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Chinese That Feels Right

From ordering food to asking for directions, researcher Anna Hutchinson has found that the importance of basic language skills can often be overlooked.

BYU study abroad students at Taipei 101: one of the tallest buildings in Taiwan and the world
Photo by Anna Hutchinson

Anna Hutchinson (Linguistics ’25) fell in love with studying Chinese on her mission in Taiwan, but after returning home, she quickly realized her true passion: studying Chinese learners. She grew up with a mother who spoke Chinese and this experience (combined with her mission) instilled in her a love of the language as well as a curiosity for the learning process itself. Her desire to know more about how people learn Chinese inspired her to apply for and receive a Humanities Undergraduate Mentoring (HUM) Grant, which allowed her to conduct research through online surveys in order to more definitively say what Chinese students at each level of fluency have the capacity to learn.

Different Types of Fluency

The year before Hutchinson received her HUM Grant, she did an independent research project with one of her professors. Hutchinson went on a research trip to Taiwan, where she originally planned to study native speakers—but something else began to pique her interest. Hutchinson spent some time with study abroad students who, at first, intimidated her. As a Chinese minor, Hutchinson worried that her Chinese wouldn’t measure up to theirs; however, she quickly realized that though they could speak eloquently on specific topics and were overall more literate, her experience as a missionary in Taiwan gave her an advantage with vendors and shop owners.

When Hutchinson realized that these study abroad students felt unsure when it came to everyday interactions, she decided to act as their Taiwan tour guide, helping students become more comfortable with ordering food and talking about day-to-day topics. Hutchinson says, “I thought to myself, ‘There [are] different types of fluency.’ They had higher levels of fluency in particular categories, but I knew how to do the lower-level things. And it’s not that their Chinese was better or my Chinese was better—it’s that we knew different things.”

They’re feeling rather than saying ‘Oh, yeah, it’s right.

Learning What Feels Right

After returning home from Taiwan, Hutchinson created a survey to test students of all proficiencies. She wanted to better understand how each level of learner approached advanced grammatical principles. In this case, she wanted to see what students knew about denominal verbalization. This phenomenon, where nouns are used as verbs (an example would be “googling”), is not often taught in the classroom, so many students aren’t even aware of it until they’re interacting with native speakers or in more advanced classes.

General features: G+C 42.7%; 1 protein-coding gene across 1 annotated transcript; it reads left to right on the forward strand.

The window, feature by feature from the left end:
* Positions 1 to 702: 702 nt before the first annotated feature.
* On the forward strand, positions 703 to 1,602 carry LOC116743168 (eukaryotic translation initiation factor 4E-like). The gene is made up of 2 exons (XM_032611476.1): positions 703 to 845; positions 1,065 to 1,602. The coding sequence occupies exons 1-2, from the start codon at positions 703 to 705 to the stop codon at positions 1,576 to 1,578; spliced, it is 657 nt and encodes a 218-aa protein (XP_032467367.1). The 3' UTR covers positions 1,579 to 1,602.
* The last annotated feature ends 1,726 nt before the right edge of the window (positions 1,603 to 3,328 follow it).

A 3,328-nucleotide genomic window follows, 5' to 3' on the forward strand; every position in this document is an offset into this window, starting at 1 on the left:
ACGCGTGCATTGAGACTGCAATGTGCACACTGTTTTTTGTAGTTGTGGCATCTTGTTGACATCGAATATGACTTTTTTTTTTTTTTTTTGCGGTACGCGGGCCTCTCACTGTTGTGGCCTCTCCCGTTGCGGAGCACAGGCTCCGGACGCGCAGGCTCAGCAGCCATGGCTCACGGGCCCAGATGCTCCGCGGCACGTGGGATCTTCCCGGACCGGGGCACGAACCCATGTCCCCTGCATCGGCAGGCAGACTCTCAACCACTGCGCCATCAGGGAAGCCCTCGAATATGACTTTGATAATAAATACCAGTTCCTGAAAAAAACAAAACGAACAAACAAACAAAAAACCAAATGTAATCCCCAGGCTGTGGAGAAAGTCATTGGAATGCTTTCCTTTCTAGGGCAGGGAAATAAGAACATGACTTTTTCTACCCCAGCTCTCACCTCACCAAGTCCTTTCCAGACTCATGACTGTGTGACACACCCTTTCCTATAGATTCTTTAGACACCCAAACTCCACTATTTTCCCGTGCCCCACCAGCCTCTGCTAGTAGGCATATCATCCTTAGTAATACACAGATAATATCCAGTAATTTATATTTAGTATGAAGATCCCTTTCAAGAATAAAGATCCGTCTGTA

In the survey, Hutchinson showed students a set of sentences with denominal nouns—all used correctly. Students then had to mark each sentence as either grammatically correct or incorrect and explain why they felt that way.

A group of young people at a Chinese YSA conference
Photo by Anna Hutchinson

Looking at the results of the survey, Hutchinson found that advanced learners, as expected, could identify denominal verbalization as a real phenomenon. Though, so could less advanced learners. Hutchinson says, “The [less advanced] Chinese students said things like ‘I think it’s right’ or, ‘I feel like it makes sense’—they’re feeling rather than saying ‘Oh, yeah, it’s right.’”

These results surprised Hutchinson. She had previously expected that only very advanced or native Chinese speakers would be able to identify denominal nouns based on how they felt. But she says the results show that “the ones that are saying ‘I feel it’s right’ or, ‘It just it seems correct,’ are those in the lower levels.”

Along with surveying students, Hutchinson created an additional survey for professors. She asked if they thought less advanced learners could handle learning complex colloquialisms, using denominal nouns as an example. She found a mixed result. According to Hutchinson, some professors said, “They’re not going to understand denominal nouns—that you can use it as a noun and a verb.” Others felt that less advanced learners could benefit from a mix of basic and advanced topics.

My HUM Grant really helped me get real-world experience.

Finding a Balance

Based on her survey from students, Hutchinson tends to side with professors who think less advanced learners can handle more complex concepts like denominal nouns. However, she acknowledges concerns voiced by some professors. She says, “It might be easier for the 300-level students to comprehend [denominal nouns]. They will be able to better understand why they work.”

Hutchinson says that her final HUM Grant paper will revolve around finding a balance between formal and colloquial Chinese in the classroom—for all levels of proficiency. She explains that “you need a balance. In the higher-level classes you learn to read and write Chinese, and there is environmental stuff and interpersonal relationship stuff, and it’s really important to know these things as a high-level Chinese speaker. But there are some Chinese speakers that only know how to do this, and they can’t do the smaller functions.”

Overall, Hutchinson says that she has loved her time researching Chinese students and feels that it has been an invaluable experience. She encourages anyone who has thought about applying for a HUM Grant to do it. She says, “I want to go to grad school—I want to pursue research. I want to become a professor, and I think my HUM Grant really helped me get real-world experience.”

Click here to learn more about HUM Grants and how students can get involved.